How does this all relate to design? The accompanying diagram illustrates the financial crisis in a clear and comprehensible manner. The goal here is not to accurately depict financial industry terms or decipher their detailed operations, but to make the core elements simple to digest by showing the big picture and its correlations to average citizens like ourselves.

What Does Design Have to Do with It?

Design is defined on one level as the blueprint for artifacts and products like brochures, toothbrushes, websites, and software, among others. However, as Nobel Prize winner Herb Simon explains: “Everyone designs who devises courses of action aimed at changing existing situations into preferred ones.” When we look deeper, design is actually about designing human behavior—how people interact with products or with other people. It’s only through understanding people and behavior that we can design systems that work. So one can easily borrow this attitude and approach on a much more macro level of design: clearly representing how consumers interact with investment banks, financial experts, mortgage lenders, and so on.

I would say that design can be defined in the financial crisis on four levels:

  • Design, as in human-centered design, is an approach that has empathy for people and takes into consideration the needs and perspectives of people using the products and services we design. The financial institutions that designed and distributed faulty products into the market did not care about their end users. This ties into ethics, and human-centered design, as we know it, has the right end goal.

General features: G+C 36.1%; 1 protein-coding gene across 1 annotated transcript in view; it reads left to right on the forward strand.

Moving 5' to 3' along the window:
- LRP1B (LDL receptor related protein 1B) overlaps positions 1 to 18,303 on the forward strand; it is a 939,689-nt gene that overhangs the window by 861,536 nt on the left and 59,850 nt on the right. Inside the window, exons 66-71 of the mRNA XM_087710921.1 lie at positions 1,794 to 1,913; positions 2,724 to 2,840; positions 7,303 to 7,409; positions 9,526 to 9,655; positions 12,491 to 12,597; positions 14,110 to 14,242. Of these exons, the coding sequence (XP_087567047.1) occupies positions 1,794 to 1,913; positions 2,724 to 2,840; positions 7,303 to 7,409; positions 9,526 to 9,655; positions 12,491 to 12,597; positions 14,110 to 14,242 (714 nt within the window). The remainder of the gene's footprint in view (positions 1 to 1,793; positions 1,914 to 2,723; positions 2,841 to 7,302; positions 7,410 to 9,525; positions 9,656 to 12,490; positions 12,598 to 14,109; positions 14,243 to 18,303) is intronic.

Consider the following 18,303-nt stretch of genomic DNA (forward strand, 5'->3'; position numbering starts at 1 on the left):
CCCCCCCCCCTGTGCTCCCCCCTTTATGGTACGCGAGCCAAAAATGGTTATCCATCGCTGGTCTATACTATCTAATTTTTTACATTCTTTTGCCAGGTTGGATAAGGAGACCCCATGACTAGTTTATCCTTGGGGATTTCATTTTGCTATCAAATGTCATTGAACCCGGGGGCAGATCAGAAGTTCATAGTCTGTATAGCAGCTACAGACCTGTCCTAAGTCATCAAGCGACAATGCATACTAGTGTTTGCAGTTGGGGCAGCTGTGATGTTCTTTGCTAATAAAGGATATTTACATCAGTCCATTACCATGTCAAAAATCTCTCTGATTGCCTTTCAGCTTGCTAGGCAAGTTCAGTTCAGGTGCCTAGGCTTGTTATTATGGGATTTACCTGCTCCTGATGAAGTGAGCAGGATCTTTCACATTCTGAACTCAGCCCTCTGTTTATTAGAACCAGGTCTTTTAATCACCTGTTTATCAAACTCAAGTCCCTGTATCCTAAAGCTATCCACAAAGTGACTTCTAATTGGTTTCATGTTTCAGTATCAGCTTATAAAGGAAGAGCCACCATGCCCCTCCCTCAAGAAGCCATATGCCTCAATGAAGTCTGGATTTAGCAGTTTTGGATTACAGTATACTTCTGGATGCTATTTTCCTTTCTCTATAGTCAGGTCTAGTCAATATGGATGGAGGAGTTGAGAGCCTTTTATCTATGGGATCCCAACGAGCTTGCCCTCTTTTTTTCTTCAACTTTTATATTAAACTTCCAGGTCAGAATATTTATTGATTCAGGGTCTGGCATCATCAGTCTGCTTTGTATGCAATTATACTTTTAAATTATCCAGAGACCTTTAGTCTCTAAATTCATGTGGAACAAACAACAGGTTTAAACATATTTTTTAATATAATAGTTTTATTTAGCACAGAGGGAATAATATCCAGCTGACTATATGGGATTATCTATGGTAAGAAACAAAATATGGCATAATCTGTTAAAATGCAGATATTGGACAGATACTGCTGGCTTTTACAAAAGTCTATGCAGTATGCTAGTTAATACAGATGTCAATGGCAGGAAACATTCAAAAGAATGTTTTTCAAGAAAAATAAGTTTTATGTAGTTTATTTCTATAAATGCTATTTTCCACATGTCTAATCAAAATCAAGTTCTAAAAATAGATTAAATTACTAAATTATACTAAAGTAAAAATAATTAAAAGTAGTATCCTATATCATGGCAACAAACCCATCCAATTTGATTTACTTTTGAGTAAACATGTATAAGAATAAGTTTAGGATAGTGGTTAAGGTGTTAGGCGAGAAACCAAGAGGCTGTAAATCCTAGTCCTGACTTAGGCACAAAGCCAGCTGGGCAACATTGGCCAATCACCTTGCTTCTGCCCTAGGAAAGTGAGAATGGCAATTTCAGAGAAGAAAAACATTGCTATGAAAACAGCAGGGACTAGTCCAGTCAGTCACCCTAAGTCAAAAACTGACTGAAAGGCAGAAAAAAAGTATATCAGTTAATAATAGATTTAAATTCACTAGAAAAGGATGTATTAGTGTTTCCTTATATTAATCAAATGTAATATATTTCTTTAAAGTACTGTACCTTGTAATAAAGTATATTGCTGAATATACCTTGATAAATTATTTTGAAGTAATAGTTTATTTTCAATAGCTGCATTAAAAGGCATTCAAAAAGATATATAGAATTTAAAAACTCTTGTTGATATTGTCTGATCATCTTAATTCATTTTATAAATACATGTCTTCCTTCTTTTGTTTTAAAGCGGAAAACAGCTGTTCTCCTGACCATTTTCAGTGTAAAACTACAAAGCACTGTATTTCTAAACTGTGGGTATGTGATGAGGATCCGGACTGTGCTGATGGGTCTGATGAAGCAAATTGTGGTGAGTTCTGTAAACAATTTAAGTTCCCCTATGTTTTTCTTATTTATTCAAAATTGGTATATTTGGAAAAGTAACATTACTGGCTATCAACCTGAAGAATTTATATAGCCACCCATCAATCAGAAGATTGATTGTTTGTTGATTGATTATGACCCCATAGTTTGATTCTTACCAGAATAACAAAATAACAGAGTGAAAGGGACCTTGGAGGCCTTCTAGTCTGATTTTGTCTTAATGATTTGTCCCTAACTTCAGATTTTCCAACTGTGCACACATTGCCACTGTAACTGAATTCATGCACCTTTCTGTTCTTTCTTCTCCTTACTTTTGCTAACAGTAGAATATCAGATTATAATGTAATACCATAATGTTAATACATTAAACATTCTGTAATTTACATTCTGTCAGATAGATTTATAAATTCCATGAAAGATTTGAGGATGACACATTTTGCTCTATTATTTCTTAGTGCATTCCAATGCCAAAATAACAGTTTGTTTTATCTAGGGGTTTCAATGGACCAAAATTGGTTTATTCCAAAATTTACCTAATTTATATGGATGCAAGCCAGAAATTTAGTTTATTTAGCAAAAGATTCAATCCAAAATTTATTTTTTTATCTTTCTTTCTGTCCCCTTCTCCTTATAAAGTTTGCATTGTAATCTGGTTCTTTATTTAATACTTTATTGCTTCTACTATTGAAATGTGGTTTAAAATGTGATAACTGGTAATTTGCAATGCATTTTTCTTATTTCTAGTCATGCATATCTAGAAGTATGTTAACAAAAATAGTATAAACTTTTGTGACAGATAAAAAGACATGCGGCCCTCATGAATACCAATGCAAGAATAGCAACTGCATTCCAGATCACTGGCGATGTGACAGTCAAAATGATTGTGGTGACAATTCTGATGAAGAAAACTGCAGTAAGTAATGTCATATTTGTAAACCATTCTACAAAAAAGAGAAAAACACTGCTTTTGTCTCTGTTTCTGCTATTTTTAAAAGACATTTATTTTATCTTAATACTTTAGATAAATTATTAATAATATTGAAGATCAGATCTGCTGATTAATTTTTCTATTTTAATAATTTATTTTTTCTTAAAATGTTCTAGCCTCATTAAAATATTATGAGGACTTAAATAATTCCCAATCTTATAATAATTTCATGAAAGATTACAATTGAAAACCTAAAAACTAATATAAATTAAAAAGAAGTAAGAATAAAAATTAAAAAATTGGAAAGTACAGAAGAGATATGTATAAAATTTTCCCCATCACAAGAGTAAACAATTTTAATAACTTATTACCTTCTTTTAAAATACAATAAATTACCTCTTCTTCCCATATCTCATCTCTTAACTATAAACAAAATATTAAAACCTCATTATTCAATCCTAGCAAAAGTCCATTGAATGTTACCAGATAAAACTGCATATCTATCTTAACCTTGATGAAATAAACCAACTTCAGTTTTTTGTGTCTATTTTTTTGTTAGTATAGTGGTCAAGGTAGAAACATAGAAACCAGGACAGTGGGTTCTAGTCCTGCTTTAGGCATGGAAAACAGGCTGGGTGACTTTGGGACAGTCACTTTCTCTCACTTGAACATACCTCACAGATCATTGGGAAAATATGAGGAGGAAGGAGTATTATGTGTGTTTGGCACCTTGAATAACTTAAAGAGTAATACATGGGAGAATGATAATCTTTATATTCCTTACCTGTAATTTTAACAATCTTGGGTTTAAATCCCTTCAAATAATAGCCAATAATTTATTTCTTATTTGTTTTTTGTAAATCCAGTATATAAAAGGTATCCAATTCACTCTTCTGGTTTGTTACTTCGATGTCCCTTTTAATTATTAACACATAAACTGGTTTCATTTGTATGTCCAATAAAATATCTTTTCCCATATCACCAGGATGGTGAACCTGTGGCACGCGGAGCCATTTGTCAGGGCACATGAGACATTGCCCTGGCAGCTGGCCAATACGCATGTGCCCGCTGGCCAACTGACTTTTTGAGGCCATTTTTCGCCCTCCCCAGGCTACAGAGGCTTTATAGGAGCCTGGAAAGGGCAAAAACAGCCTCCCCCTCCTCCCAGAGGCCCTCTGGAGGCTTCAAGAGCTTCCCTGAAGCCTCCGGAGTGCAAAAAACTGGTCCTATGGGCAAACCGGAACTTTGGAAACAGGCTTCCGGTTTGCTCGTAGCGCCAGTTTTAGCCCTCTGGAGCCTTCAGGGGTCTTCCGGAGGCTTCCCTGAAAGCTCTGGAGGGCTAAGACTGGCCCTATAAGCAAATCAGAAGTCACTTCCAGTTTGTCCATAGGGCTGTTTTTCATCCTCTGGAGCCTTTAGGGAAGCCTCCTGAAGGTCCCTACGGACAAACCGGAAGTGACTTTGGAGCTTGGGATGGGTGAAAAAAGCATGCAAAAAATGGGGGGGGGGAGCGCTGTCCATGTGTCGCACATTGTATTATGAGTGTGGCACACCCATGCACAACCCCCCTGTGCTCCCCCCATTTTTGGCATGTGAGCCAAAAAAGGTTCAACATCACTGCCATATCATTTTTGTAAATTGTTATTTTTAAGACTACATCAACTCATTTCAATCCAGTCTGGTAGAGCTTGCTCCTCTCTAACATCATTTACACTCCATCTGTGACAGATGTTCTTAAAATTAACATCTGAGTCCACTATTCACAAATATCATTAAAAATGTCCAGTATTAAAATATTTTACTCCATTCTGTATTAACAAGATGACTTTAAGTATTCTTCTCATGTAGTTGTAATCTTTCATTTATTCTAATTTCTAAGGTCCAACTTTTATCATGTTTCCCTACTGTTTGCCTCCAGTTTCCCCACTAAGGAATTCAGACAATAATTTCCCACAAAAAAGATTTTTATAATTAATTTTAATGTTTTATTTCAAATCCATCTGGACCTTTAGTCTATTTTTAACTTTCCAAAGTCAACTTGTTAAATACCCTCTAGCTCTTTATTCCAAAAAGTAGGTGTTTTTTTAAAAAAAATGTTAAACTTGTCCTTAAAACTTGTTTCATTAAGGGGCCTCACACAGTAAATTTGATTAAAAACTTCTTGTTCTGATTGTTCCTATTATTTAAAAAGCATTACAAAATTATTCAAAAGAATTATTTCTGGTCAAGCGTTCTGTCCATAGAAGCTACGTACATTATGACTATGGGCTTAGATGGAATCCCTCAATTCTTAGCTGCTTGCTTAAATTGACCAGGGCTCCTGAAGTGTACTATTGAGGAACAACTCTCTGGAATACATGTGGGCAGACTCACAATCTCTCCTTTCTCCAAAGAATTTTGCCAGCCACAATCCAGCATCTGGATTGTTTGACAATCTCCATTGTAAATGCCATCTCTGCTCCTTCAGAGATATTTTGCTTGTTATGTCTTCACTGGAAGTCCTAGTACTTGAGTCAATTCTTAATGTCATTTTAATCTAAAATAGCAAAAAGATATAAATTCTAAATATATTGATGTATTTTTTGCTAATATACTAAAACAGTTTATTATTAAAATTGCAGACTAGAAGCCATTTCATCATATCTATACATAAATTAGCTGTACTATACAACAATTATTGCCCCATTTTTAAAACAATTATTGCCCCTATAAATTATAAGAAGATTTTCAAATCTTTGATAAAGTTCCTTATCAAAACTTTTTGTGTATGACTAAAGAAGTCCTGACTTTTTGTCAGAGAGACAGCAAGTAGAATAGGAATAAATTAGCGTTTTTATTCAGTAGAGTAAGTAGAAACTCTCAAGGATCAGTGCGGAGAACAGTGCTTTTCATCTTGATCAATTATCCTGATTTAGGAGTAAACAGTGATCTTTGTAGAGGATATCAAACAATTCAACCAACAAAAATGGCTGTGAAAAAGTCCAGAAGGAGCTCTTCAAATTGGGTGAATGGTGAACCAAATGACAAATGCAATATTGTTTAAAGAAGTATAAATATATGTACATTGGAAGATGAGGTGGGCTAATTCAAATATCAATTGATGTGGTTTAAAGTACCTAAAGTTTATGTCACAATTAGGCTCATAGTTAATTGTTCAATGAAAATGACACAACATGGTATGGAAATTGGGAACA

• Design, as in design with a holistic approach, looks at problems from a big-picture perspective, taking into account interests of various parties and the interrelationships between the entire system. This holistic approach in problem solving cuts across segmented functional departments or disciplines with a united goal in mind—the interests of the end user.
  • Design, as in visualization, can help map out complex relationships in a graphical form that is otherwise difficult to understand in text and numbers. Mapping a complex system visually can help governments or policymakers design a better system to align various interests more effectively as well as make it more comprehensive for the general public. A picture is truly worth a thousand words.
  • Design, as in ease of use, can help simplify otherwise complex financial products. The complexity of existing financial jargon allows the fudging of investment risks that has promoted the crisis to this scale. It has been created by bad communication where even financial professionals do not fully understand what they are selling and governments do not know how to regulate.

Is the Role of Design Shifting?

What this article hopes to bring home is the awareness that designers with the mind-set and approach to clarify the complex can operate at a much higher strategic level of design.

As designers, we’ve had the opportunity of bringing the field of user-experience design into a new market here in Asia; along with it comes the challenge of communicating what we do as a profession. Through our experiences, I discovered that our work as designers—if explained well on a strategic level—can have benefits beyond new product development. In fact, it can influence governmental services and organizational change. In Hong Kong and China, since the field is so new, it could very much be a blank piece of paper with the opportunity of redefining what designers can really offer at a strategic level.